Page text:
Dr. Kariuki Muigua is a Chartered Arbitrator (since January 2015) and Fellow of the Chartered Institute of Arbitrators (since October 2010) and Member of the Chartered Institute of Arbitrators (since 2002). He holds a Diploma in Arbitration (2012) and became Accredited as a Mediator by the Mediation Training Institute in 2015. He is also a renowned consultant on ADR Law and Practice and has authored reports whose recommendations had far reaching impact on the sector. As a professional who strives to attain excellence in the legal and ADR arenas, Dr. Muigua has gone out of his way to put ADR in the frontline as one of the leading modes of dispute resolution in Kenya, Africa and at global stage. Dr. Muigua is a holder of a Ph. D in law from the University of Nairobi and has widespread training and experience in both international and national commercial arbitration and mediation. Previously, he served as the chairperson, Department of Private Law of the University of Nairobi School of Law 2020-2021.
Overcoming Hindrances to International Commercial Arbitration in Kenya
By Dr. Kariuki Muigua, PhD (Leading Environmental Law Scholar, Sustainable Development Policy Advisor, Natural Resources Lawyer and Dispute Resolution Expert from Kenya), The African Arbitrator of the Year 2022, Kenya’s ADR Practitioner of the Year 2021, CIArb (Kenya) Lifetime Achievement Award 2021 and ADR Publisher of the Year 2021*
In the face of globalisation, it is important that international trade and investment take place with minimal interference by territorial barriers such as unnecessary domestic courts’ intervention. It has been asserted that the settlement of disputes between parties to an international transaction, arbitration has clear advantages over litigation in national courts. The foreign court can be an alien environment for a businessman because of his unfamiliarity with the procedure which may be followed, the laws to be applied, and even the mentality of the foreign judges.
In contrast, with international commercial arbitration parties coming from different legal systems can provide for a procedure which is mutually acceptable. They can anticipate which law shall be applied: a particular law or even a lex mercatoria of a trade. They can also appoint a person of their choice having expert knowledge in the field. Thus, it is argued that these and other advantages are only potential until the necessary legal framework can be internationally secured, at least providing that the commitment to arbitrate is enforceable and that the arbitral decision can be executed in many countries, precluding the possibility that a national court review the merits of the decision.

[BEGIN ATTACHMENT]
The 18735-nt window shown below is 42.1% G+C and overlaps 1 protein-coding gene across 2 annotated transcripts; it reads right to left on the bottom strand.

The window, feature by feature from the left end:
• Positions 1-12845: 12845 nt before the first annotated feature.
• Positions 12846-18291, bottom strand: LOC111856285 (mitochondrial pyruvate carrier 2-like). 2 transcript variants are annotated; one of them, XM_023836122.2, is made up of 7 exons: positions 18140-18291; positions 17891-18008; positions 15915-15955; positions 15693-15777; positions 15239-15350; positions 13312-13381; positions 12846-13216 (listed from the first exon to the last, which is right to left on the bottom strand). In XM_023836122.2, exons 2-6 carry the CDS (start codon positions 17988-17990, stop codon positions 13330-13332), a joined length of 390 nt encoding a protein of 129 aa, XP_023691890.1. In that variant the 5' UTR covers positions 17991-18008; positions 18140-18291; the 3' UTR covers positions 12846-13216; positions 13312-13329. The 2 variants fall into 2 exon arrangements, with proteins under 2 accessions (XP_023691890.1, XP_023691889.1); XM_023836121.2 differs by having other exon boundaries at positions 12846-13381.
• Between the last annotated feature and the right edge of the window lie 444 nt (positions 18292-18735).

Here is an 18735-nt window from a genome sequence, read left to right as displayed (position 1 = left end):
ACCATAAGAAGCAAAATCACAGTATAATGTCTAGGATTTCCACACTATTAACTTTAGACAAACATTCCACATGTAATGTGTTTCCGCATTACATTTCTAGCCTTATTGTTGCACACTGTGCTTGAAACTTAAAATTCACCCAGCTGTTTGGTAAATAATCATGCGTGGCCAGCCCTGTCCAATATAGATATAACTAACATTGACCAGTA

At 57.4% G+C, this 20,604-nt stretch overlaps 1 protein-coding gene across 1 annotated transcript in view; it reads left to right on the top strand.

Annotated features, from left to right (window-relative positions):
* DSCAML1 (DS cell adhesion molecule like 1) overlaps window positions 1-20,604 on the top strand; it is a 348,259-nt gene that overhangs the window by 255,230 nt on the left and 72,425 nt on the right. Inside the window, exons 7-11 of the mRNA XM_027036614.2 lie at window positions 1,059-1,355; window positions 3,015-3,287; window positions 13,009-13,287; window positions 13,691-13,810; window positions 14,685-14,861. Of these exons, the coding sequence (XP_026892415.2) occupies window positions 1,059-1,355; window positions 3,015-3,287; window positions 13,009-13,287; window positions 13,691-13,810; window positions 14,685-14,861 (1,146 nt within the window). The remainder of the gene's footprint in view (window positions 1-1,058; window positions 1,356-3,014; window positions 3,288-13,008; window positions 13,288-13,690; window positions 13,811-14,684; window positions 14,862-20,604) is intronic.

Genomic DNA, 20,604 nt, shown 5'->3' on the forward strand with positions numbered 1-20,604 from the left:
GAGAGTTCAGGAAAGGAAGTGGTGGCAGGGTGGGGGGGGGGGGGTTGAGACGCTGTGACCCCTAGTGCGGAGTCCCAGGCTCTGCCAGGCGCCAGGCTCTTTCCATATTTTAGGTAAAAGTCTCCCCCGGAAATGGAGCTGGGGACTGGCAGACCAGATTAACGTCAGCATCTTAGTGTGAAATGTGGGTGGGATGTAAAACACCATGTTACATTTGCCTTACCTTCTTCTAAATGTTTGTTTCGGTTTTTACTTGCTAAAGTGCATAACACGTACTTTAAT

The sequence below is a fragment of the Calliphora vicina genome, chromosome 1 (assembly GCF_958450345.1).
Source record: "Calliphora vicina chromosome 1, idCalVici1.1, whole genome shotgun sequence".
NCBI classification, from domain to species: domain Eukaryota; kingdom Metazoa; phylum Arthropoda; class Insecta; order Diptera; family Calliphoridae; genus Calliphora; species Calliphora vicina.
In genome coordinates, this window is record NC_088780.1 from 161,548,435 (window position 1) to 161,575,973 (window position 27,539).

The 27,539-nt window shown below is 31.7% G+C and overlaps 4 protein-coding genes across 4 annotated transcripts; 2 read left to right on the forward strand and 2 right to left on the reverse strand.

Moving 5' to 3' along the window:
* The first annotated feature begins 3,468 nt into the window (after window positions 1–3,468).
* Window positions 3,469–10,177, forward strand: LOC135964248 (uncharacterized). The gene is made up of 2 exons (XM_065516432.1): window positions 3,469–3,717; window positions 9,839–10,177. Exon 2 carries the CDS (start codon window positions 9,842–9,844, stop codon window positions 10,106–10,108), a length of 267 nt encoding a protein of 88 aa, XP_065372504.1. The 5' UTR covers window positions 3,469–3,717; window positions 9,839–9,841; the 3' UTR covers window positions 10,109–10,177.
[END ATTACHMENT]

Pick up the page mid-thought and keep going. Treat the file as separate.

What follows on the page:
There is a need to employ mechanisms that will help nurture and demonstrate Kenya to the outside world as a place with international commercial arbitrators with sufficient knowledge and expertise to be appointed to arbitrate international arbitrators. There is also the need to put in place adequate legal regimes and infrastructure for the efficient and effective organization and conduct of international commercial arbitration in Africa. This ranges from legislating comprehensive law on international commercial arbitration as well as setting up world class arbitration centres in Kenya to complement the Nairobi Centre for International Arbitration (NCIA).
There is also the Centre for Alternative Dispute Resolution (CADR) which is an initiative by the Chartered Institute of Arbitrators, Kenya and was incorporated in May, 2013. Its objective is to establish and maintain a regional Dispute Resolution Centre in the country. The CADR is a positive step towards nurturing international commercial arbitration in Kenya. This will afford the local international commercial arbitrators the fora to showcase their skills and expertise in international commercial arbitration and will also attract international clients from outside Africa. It has been noted that there should be basic minimum standards for international commercial arbitration centres or institutions. These include: modern arbitration rules; modern and efficient administrative and technological facilities; Security and safety of documents; Expertise within its staff; and some serious degree of permanence. There is a need to set up more regional centres for training of international commercial arbitrators in Africa and Kenya.